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We thought with all of the recent data breaches that it would be the perfect time to share with you some steps to Banking Online Securely. While we don’t require you to change your online banking password, we do highly recommend that you change it periodically for our website and any others you may use.
By law, banks are required to send you a copy of their privacy policies and practices annually; you may also request a copy of this information. Bank web sites should also have this information. As you read this information, pay particular attention to any mention of the methods used for encrypting transactions and authenticating user information. Also, check the information to see if the bank requires additional security information before authorizing a payment to a business or individual that has never received a payment before.
Be sure to change your PIN or password regularly. Do not choose a PIN or password that contains personal information such as your birthday or Social Security number; an attacker might be able to guess these. Regardless of the circumstances, NEVER give someone access to your current PIN number or password.
Install anti-virus, firewall, and anti-spyware programs on your computer and keep them up to date. Installing and updating this software protects your computer and its contents against unauthorized access. You should turn on automatic updates for these programs or, if prompted, always agree to download system updates as soon as they are available.
Timing is a factor in your response to unauthorized electronic fund transactions. If you receive a paper account balance, make sure that you reconcile it with your online balance.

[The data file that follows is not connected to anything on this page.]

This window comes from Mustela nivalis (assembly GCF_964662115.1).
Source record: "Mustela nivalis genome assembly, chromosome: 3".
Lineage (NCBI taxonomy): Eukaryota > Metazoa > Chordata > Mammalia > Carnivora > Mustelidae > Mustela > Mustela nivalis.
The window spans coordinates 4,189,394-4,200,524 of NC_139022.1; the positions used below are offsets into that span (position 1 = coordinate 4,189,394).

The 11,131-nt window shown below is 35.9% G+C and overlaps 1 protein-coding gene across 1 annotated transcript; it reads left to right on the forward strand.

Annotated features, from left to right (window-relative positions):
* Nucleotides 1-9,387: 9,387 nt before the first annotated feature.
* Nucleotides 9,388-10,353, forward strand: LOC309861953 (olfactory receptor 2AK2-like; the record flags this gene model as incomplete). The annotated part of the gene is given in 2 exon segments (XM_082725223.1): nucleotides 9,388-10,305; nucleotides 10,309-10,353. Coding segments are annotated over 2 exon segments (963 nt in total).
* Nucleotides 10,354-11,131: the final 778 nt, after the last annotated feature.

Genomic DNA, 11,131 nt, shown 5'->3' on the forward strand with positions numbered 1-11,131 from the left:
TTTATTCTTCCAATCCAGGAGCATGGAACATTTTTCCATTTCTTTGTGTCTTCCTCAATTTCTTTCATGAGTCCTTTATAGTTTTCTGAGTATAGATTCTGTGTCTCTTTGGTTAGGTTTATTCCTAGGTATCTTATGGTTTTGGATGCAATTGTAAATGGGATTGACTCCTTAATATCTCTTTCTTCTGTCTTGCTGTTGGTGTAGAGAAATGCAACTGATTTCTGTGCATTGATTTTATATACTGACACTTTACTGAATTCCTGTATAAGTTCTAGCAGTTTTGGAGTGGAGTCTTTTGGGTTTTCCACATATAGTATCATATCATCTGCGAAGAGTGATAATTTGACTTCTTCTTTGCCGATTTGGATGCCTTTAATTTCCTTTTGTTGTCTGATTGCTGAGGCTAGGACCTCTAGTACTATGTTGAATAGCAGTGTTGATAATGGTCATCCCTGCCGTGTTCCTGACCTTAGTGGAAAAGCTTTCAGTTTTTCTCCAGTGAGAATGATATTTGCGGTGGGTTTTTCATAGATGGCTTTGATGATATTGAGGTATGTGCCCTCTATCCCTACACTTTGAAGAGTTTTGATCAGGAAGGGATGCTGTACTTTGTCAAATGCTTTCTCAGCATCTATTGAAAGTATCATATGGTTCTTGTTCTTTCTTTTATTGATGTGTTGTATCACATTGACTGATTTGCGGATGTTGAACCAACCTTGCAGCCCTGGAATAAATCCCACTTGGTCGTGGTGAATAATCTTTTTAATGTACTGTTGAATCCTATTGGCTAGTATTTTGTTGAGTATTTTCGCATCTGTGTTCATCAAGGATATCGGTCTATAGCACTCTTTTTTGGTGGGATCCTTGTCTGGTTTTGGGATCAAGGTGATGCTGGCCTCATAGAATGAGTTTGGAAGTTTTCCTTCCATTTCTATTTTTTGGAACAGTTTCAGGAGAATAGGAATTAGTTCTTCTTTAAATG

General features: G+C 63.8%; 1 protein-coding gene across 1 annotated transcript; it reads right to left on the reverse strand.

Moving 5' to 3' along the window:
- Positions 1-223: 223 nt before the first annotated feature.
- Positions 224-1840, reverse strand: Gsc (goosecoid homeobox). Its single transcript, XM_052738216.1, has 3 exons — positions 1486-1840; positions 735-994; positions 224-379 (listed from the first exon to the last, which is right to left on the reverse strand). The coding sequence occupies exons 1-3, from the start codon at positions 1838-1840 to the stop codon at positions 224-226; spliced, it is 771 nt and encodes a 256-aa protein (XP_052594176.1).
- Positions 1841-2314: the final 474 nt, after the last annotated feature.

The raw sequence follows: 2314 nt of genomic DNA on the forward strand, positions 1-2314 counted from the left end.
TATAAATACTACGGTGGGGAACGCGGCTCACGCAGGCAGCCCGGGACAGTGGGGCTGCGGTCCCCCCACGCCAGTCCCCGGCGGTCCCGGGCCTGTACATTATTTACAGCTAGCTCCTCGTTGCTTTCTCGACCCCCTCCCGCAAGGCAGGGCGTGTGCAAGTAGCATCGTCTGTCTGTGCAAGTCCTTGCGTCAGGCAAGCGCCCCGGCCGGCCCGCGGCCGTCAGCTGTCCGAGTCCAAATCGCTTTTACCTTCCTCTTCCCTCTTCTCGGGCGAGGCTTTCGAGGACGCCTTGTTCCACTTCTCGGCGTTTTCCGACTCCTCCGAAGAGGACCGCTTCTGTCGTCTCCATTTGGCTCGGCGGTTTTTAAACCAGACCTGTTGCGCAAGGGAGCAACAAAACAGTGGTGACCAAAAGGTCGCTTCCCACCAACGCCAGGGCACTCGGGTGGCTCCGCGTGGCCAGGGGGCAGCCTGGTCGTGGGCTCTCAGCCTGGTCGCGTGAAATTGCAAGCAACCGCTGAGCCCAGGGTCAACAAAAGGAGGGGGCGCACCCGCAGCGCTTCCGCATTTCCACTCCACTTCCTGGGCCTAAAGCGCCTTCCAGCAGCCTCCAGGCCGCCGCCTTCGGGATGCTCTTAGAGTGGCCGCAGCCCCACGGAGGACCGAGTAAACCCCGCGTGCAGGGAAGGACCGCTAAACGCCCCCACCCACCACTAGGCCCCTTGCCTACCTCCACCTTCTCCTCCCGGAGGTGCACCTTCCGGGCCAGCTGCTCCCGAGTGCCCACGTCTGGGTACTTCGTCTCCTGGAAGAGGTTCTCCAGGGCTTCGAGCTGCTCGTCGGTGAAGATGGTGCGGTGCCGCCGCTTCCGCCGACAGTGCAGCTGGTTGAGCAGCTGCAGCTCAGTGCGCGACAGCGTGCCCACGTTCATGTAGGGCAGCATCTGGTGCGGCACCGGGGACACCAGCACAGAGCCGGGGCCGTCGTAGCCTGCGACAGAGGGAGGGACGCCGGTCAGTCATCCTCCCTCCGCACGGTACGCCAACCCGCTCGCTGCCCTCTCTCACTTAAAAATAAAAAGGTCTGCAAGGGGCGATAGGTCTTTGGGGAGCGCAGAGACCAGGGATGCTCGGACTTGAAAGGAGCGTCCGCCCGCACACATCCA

Avoid situations where personal information can be intercepted, retrieved, or viewed by unauthorized individuals. You should conduct online bank transactions in locations that are not subject to public monitoring. When you are entering login information, you should avoid using unsecured or public network connections (for example, at a coffee shop or library). As a general rule, you should avoid using any computer that other people can freely access; the end result could be unauthorized access of your financial information. Remember, it is possible for your account information to be stored in the web browser’s temporary memory.
If you receive email correspondence about a financial account, verify its authenticity by contacting your bank or financial institution. You should not reply to any email requests for security information, warnings of an account suspension, opportunities to make easy money, overseas requests for financial assistance, and so forth. Also, links found in these suspicious emails should not be clicked. Forward a copy of the suspicious email to the Federal Trade Commission at email@example.com and then delete the email from your mailbox.
Contact the bank as soon as possible if you discover any transactions on your account that you did not authorize.
FOR MORE INFORMATION ON PROTECTING YOUR ONLINE PRESENCE PLEASE VISIT US-CERT at